Newsagent Leases – Tips For Tenants - By Chris Bartlett

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Buying A Newsagent: Great Legal Advice Hot Off The Press

If you’ve got some basic business sense and you’re prepared to work pretty unsociable hours every day of the week, then you could stand to make a good living out of owning a newsagent. That said, whether you plan to buy the freehold or take a lease of the shop do take the time to get some advice from a solicitor. You’re risking too much by simply signing on the dotted line. The good news is we’ll make the process quick and painless. Because we’re experts at buying and leasing newsagents we only stick to the essentials.

To give you an idea of the challenges we’ll help you with, here are some typical important issues that always need to be considered when buying a newsagent:

Planning Permission And Licences

Pay close attention to exactly what you can and cannot do with the newsagent. You’ll need to make sure that you have planning consent that covers all the uses you envisage. Additionally, if you’re hoping to sell alcohol or lottery tickets or to rent DVDs, you will probably need licences for this. If you’re taking a lease, you’ll need to carefully check the lease terms to make sure that there are no restrictions on what you want to do.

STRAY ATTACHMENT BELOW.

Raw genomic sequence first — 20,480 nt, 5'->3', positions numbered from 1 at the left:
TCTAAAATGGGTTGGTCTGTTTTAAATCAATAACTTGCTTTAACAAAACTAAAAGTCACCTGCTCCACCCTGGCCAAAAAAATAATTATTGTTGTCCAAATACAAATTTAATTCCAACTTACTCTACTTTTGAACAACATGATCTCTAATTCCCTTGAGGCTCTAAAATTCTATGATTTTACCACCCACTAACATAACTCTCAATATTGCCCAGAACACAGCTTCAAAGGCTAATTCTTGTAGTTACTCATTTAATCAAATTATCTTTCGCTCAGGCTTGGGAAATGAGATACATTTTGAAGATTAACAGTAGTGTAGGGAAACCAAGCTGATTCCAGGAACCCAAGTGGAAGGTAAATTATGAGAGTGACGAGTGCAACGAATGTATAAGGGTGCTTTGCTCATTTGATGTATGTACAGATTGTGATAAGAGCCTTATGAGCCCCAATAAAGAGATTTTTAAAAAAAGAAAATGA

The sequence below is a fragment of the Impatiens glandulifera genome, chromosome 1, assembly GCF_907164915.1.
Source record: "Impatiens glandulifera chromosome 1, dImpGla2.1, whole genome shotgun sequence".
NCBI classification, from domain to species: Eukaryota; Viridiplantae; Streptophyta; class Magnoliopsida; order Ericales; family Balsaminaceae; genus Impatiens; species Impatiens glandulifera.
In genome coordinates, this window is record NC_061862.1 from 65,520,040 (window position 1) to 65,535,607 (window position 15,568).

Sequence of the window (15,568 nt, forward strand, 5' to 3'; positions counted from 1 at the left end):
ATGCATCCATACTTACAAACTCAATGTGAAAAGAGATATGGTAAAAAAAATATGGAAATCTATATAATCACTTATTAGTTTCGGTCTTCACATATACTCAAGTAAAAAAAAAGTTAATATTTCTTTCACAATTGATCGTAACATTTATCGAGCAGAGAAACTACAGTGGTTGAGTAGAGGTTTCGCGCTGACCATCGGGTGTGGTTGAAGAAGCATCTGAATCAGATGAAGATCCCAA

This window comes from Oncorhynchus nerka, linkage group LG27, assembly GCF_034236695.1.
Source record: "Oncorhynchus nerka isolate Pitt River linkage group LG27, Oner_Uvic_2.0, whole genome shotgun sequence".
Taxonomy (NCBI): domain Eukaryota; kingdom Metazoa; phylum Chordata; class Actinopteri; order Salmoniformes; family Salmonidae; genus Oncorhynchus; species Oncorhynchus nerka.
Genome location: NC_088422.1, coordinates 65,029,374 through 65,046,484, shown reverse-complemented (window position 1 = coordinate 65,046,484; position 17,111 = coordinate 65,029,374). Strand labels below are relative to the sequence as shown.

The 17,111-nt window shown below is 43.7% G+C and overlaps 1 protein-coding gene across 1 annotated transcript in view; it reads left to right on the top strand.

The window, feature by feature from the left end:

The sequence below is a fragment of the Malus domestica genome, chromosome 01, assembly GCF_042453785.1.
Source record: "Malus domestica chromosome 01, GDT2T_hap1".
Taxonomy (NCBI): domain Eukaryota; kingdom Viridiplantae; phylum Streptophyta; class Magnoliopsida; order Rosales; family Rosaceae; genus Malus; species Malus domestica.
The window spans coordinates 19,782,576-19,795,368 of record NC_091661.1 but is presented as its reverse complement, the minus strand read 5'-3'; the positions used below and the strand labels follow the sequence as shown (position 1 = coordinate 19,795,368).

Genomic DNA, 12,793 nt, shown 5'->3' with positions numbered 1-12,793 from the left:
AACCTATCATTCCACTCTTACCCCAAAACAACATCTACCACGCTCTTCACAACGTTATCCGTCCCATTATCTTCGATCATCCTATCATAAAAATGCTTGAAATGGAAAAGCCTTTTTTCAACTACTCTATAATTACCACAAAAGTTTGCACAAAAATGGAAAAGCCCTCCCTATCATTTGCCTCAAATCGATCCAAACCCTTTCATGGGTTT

Latest Customer Review (16 October 2017): 'James Edwards helped us in the sale of our business, he acted very efficiently and kept us updated at all stages.'  Read more >

Residential Accommodation

It is common for a newsagent to be sold or leased including residential accommodation on the first floor upwards. The owners of the business might well choose to live there themselves in order to save on the cost of living elsewhere or simply to be close to work (which is really handy for a job that demands long hours). Otherwise the owners might rent it out to staff or the general public. If there is residential accommodation, don’t assume you’ll be able to put whoever you want in there. Very often there are restrictions that need to be thought about, and if there’s a landlord, negotiated.

Trading Hours

Some landlords are keen to restrict trading hours to avoid upsetting neighbours or residential tenants in a development or simply because it makes management of the building/estate/shopping centre easier. Planning permissions may also restrict trading hours and need to be checked carefully. Running a newsagent is very different from having a clothes shop or an office. Flexible hours can be crucial.

Call Chris today on 0151 227 3391 for your free consultation and a fixed fee no obligation quote!

Commercial Property Solicitor

Christopher Bartlett is a Commercial Property solicitor. He will be happy to offer you a free no-obligation telephone consultation on any newsagent lease matter.

James Edwards is a commercial property solicitor advising landlords and tenants on commercial leases. He also has experience in buying and selling commercial property.